The author does a great job of working in history lessons about treatment of Chinese people in California at the time. She discusses the exclusion laws that prevented people from coming from China. She talks about discriminatory housing laws that kept the Chinese population penned into a small area of the city.
I was really into this book when the earthquake occurs. Most of the girls at the school are boarding there from out of town so when the school is destroyed they have nowhere to go. They end up living in a tent city set up in a park. From here the book is a story of looting and cooking huge meals to try to feed everyone living in the park. There was limited disaster aid at the time. What help was available was out fighting the fires caused by the earthquake so survivors were mostly on their own.
The author notes that group cooking situations like the one in the book were set up in the aftermath of the earthquake. I’m glad she added that because I wouldn’t have believed it otherwise. It seemed a little too feel-good for everything that was going on before. I understand that the point was the discrimination can’t survive if everyone needs to work together when they have lost everything. But it seemed a little too easy in the book. No one seemed to really be grappling with the issues of loss and grief. Maybe they were supposed to be numb and just focusing on survival.
I’d recommend this book for a great look into life in 1906 San Francisco.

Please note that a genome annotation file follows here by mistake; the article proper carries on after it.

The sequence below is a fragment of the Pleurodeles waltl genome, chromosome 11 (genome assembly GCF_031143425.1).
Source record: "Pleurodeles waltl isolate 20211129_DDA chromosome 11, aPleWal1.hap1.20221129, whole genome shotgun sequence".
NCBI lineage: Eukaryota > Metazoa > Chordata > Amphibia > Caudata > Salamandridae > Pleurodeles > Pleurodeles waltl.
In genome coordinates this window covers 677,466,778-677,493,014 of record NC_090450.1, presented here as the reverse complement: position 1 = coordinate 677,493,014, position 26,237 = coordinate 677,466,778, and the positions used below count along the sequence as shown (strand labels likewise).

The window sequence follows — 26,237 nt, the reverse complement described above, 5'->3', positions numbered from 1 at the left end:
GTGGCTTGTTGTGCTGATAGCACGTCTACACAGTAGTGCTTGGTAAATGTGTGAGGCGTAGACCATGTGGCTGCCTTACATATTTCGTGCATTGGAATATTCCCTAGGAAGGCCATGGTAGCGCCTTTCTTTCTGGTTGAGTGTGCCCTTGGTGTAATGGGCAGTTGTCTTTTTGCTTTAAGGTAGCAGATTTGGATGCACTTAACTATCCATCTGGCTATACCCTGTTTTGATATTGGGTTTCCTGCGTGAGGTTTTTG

Reading this book contributed to these challenges:
“Ida Mae Jones dreams of flight. Her daddy was a pilot and being black didn’t stop him from fulfilling his dreams. But her daddy’s gone now, and being a woman, and being black, are two strikes against her. When America enters the war with Germany and Japan, the Army creates the WASP, the Women Airforce Service Pilots – and Ida suddenly sees a way to fly as well as do something significant to help her brother stationed in the Pacific. But even the WASP won’t accept her as a black woman, forcing Ida Mae to make a difficult choice of “passing,” of pretending to be white to be accepted into the program. Hiding one’s racial heritage, denying one’s family, denying one’s self is a heavy burden. And while Ida Mae chases her dream, she must also decide who it is she really wants to be.”
I loved this book so much. From the very first pages, I believed that we were in Louisiana in the 1940s. Ida Mae and her best friend feel like real people who grow apart over time because of the differences in their abilities to advance in the world. This book addresses not only racism but also the colorism in the African American community.
Ida Mae’s father taught her to fly for their crop dusting business. She hasn’t been able to get her license because the instructor wouldn’t approve a license for a woman. When women are started to be hired to ferry planes between bases to free up male pilots for combat, Ida Mae wants to join. She is very light skinned so she lets the recruiter assume that she is a white woman. This makes a divide between Ida Mae and her darker skinned mother, family, and friends. A big question in the story is can she come back from this? Once she starts living the life of a white woman, will she be willing to be seen as a black woman again?